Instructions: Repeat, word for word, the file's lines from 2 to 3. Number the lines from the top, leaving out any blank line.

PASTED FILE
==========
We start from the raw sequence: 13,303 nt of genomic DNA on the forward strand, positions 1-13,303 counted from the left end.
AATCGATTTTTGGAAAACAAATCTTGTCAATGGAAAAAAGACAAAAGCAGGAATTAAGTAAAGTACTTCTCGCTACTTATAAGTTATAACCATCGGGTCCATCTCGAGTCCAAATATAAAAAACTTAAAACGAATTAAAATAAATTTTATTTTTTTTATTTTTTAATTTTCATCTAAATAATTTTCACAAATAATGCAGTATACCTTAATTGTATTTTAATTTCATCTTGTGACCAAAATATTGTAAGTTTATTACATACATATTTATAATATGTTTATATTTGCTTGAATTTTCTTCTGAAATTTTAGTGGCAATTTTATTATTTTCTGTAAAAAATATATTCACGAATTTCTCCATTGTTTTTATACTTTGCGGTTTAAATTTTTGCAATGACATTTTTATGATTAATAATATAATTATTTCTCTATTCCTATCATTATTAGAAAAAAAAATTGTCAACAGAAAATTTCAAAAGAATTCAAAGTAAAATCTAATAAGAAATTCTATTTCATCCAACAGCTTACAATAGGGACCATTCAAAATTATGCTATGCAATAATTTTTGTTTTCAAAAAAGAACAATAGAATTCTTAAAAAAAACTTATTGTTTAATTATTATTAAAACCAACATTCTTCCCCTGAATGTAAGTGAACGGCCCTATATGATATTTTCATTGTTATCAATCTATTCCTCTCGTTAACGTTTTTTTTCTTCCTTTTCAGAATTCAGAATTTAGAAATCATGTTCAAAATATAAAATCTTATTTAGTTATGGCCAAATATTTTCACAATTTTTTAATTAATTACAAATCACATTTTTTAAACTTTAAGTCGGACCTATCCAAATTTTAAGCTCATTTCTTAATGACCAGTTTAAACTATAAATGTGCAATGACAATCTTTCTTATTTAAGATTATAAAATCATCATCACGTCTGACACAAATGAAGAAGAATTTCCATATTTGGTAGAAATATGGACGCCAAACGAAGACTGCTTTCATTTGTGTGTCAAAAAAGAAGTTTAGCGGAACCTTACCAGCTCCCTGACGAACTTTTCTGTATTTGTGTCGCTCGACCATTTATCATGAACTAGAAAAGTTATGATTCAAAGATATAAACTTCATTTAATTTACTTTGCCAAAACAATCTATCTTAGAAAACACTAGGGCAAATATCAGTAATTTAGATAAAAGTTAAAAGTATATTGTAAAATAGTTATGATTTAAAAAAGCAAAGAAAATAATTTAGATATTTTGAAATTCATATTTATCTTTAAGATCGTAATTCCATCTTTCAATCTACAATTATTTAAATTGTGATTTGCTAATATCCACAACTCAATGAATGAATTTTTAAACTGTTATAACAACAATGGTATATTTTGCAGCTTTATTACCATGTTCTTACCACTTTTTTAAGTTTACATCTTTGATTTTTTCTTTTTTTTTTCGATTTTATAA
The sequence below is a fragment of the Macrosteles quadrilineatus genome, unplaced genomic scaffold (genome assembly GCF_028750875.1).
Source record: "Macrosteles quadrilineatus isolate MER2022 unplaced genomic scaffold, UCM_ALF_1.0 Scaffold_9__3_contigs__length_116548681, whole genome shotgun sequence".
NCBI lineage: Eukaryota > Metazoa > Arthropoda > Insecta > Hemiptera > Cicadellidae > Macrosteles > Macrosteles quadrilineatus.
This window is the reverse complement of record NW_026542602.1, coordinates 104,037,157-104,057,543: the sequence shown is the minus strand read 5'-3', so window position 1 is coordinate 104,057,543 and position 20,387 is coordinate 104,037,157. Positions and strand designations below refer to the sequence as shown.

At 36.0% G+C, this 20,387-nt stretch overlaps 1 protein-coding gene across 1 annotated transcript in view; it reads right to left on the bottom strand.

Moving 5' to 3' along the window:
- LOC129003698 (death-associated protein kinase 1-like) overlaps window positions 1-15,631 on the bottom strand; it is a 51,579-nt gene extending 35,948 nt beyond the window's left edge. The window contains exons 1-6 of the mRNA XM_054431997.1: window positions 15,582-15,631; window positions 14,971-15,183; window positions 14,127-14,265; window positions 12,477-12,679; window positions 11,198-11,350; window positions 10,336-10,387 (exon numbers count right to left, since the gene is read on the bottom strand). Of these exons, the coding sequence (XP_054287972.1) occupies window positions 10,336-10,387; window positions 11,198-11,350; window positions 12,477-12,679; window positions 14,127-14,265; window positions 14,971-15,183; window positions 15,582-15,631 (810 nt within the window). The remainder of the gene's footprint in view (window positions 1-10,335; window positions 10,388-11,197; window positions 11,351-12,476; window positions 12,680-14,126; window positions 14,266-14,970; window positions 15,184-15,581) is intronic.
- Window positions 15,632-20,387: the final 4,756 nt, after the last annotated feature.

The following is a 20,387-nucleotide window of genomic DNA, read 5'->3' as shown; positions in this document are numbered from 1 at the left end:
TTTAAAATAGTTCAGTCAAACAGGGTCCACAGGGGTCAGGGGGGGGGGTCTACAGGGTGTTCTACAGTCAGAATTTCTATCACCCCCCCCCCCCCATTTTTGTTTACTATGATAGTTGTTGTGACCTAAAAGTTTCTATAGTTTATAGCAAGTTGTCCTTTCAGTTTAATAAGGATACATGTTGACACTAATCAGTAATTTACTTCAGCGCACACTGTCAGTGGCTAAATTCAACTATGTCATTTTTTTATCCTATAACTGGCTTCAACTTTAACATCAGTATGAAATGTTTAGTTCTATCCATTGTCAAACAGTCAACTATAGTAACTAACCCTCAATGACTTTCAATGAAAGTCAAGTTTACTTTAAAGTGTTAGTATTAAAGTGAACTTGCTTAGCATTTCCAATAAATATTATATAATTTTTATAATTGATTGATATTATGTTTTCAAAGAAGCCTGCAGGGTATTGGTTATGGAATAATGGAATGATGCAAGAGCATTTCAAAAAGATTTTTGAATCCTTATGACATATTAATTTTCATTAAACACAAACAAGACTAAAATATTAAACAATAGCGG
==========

AATCGATTTTTGGAAAACAAATCTTGTCAATGGAAAAAAGACAAAAGCAGGAATTAAGTAAAGTACTTCTCGCTACTTATAAGTTATAACCATCGGGTCCATCTCGAGTCCAAATATAAAAAACTTAAAACGAATTAAAATAAATTTTATTTTTTTTATTTTTTAATTTTCATCTAAATAATTTTCACAAATAATGCAGTATACCTTAATTGTATTTTAATTTCATCTTGTGACCAAAATATTGTAAGTTTATTACATACATATTTATAATATGTTTATATTTGCTTGAATTTTCTTCTGAAATTTTAGTGGCAATTTTATTATTTTCTGTAAAAAATATATTCACGAATTTCTCCATTGTTTTTATACTTTGCGGTTTAAATTTTTGCAATGACATTTTTATGATTAATAATATAATTATTTCTCTATTCCTATCATTATTAGAAAAAAAAATTGTCAACAGAAAATTTCAAAAGAATTCAAAGTAAAATCTAATAAGAAATTCTATTTCATCCAACAGCTTACAATAGGGACCATTCAAAATTATGCTATGCAATAATTTTTGTTTTCAAAAAAGAACAATAGAATTCTTAAAAAAAACTTATTGTTTAATTATTATTAAAACCAACATTCTTCCCCTGAATGTAAGTGAACGGCCCTATATGATATTTTCATTGTTATCAATCTATTCCTCTCGTTAACGTTTTTTTTCTTCCTTTTCAGAATTCAGAATTTAGAAATCATGTTCAAAATATAAAATCTTATTTAGTTATGGCCAAATATTTTCACAATTTTTTAATTAATTACAAATCACATTTTTTAAACTTTAAGTCGGACCTATCCAAATTTTAAGCTCATTTCTTAATGACCAGTTTAAACTATAAATGTGCAATGACAATCTTTCTTATTTAAGATTATAAAATCATCATCACGTCTGACACAAATGAAGAAGAATTTCCATATTTGGTAGAAATATGGACGCCAAACGAAGACTGCTTTCATTTGTGTGTCAAAAAAGAAGTTTAGCGGAACCTTACCAGCTCCCTGACGAACTTTTCTGTATTTGTGTCGCTCGACCATTTATCATGAACTAGAAAAGTTATGATTCAAAGATATAAACTTCATTTAATTTACTTTGCCAAAACAATCTATCTTAGAAAACACTAGGGCAAATATCAGTAATTTAGATAAAAGTTAAAAGTATATTGTAAAATAGTTATGATTTAAAAAAGCAAAGAAAATAATTTAGATATTTTGAAATTCATATTTATCTTTAAGATCGTAATTCCATCTTTCAATCTACAATTATTTAAATTGTGATTTGCTAATATCCACAACTCAATGAATGAATTTTTAAACTGTTATAACAACAATGGTATATTTTGCAGCTTTATTACCATGTTCTTACCACTTTTTTAAGTTTACATCTTTGATTTTTTCTTTTTTTTTTCGATTTTATAA
The sequence below is a fragment of the Macrosteles quadrilineatus genome, unplaced genomic scaffold (genome assembly GCF_028750875.1).